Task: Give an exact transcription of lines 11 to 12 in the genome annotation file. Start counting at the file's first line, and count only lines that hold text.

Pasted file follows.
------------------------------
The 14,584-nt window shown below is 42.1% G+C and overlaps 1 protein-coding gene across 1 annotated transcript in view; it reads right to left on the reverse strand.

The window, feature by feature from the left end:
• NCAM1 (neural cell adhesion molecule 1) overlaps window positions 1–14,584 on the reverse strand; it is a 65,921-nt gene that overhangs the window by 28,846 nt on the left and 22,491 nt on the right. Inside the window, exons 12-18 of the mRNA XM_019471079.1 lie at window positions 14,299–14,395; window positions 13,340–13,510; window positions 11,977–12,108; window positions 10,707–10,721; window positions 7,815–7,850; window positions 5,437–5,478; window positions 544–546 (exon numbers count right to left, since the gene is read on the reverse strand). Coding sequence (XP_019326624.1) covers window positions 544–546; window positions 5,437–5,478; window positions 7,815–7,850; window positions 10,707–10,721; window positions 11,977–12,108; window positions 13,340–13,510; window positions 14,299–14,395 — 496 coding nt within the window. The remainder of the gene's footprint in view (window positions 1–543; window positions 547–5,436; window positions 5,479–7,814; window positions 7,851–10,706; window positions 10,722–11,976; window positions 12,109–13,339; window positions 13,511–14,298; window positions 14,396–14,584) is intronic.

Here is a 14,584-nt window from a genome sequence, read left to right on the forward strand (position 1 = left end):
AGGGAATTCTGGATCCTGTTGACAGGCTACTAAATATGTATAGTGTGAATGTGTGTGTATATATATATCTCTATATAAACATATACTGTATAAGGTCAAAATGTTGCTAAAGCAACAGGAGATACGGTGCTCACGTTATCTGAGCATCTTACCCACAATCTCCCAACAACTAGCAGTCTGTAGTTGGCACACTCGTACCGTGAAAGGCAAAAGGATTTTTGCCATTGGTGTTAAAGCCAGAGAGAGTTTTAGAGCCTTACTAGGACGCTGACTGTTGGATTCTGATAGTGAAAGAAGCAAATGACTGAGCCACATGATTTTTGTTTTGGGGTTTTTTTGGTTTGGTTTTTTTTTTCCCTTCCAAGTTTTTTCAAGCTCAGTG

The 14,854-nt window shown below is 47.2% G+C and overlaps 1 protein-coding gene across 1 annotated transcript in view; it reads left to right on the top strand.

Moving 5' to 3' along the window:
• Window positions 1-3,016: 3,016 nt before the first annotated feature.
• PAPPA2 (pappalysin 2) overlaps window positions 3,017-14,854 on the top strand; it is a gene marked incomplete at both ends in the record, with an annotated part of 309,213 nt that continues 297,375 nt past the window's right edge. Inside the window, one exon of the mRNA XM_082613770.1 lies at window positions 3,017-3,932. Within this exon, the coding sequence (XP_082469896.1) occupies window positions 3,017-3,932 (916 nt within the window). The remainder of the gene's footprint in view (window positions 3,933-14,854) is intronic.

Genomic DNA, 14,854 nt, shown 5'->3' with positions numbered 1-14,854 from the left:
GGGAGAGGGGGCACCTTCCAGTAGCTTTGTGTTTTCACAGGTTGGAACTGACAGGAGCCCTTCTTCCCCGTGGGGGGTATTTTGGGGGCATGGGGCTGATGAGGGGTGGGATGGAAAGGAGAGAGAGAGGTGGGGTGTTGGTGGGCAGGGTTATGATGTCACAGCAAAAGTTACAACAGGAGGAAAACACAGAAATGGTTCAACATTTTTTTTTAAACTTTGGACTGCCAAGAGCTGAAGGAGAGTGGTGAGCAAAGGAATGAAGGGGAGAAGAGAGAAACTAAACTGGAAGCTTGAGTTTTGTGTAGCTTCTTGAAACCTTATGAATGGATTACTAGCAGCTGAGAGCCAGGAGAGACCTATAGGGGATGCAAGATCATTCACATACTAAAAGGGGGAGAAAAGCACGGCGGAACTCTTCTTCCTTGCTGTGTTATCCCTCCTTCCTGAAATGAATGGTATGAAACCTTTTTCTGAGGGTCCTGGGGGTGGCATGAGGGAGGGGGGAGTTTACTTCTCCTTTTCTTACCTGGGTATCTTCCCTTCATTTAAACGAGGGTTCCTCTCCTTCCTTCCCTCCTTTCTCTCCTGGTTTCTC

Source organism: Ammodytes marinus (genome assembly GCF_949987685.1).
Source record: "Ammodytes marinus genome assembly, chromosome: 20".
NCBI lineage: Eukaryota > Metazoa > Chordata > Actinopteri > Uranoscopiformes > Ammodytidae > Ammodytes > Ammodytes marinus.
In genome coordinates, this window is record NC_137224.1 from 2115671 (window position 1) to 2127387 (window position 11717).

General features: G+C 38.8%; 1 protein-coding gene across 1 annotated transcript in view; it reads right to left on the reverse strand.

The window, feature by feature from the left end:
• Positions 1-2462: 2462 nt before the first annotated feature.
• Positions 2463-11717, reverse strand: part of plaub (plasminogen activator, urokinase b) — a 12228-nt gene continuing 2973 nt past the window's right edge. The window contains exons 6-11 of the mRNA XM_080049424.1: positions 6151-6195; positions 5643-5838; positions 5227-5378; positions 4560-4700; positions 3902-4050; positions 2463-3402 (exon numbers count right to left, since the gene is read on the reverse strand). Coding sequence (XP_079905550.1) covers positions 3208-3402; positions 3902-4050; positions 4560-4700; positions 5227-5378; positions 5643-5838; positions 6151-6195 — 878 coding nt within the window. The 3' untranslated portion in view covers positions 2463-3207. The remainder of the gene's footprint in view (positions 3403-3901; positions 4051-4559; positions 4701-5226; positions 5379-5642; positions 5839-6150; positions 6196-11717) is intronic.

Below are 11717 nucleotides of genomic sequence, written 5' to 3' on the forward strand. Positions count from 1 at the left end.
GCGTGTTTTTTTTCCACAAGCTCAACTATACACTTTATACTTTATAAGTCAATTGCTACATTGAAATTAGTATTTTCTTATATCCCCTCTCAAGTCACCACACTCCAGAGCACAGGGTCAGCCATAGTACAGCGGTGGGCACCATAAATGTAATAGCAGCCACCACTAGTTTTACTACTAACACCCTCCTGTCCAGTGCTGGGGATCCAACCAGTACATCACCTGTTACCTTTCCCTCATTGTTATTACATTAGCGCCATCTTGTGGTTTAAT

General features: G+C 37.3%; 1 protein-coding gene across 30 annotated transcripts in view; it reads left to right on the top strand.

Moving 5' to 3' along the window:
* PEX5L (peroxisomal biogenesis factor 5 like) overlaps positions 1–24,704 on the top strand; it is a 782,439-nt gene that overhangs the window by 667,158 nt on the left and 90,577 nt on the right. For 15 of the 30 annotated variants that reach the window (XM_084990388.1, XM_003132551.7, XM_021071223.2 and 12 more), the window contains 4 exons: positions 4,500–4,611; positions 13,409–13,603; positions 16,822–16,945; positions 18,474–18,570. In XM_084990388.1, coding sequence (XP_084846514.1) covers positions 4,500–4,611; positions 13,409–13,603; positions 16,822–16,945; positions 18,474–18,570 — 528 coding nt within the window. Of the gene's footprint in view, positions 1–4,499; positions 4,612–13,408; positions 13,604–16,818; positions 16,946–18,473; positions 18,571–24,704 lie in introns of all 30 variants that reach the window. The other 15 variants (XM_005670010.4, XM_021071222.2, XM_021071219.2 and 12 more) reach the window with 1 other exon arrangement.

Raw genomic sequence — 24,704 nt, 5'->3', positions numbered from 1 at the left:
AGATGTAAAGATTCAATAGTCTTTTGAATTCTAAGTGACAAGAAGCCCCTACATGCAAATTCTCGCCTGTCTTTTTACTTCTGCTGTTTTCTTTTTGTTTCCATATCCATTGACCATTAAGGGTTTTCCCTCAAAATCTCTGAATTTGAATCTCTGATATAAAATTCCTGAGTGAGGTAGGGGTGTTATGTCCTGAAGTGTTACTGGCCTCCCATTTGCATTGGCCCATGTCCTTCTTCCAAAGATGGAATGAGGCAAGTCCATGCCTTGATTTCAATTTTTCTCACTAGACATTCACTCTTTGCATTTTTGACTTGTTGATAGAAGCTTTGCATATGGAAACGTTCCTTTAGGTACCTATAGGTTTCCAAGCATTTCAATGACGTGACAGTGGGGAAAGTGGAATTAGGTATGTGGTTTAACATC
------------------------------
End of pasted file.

GGGAGAGGGGGCACCTTCCAGTAGCTTTGTGTTTTCACAGGTTGGAACTGACAGGAGCCCTTCTTCCCCGTGGGGGGTATTTTGGGGGCATGGGGCTGATGAGGGGTGGGATGGAAAGGAGAGAGAGAGGTGGGGTGTTGGTGGGCAGGGTTATGATGTCACAGCAAAAGTTACAACAGGAGGAAAACACAGAAATGGTTCAACATTTTTTTTTAAACTTTGGACTGCCAAGAGCTGAAGGAGAGTGGTGAGCAAAGGAATGAAGGGGAGAAGAGAGAAACTAAACTGGAAGCTTGAGTTTTGTGTAGCTTCTTGAAACCTTATGAATGGATTACTAGCAGCTGAGAGCCAGGAGAGACCTATAGGGGATGCAAGATCATTCACATACTAAAAGGGGGAGAAAAGCACGGCGGAACTCTTCTTCCTTGCTGTGTTATCCCTCCTTCCTGAAATGAATGGTATGAAACCTTTTTCTGAGGGTCCTGGGGGTGGCATGAGGGAGGGGGGAGTTTACTTCTCCTTTTCTTACCTGGGTATCTTCCCTTCATTTAAACGAGGGTTCCTCTCCTTCCTTCCCTCCTTTCTCTCCTGGTTTCTC

Source organism: Ammodytes marinus (genome assembly GCF_949987685.1).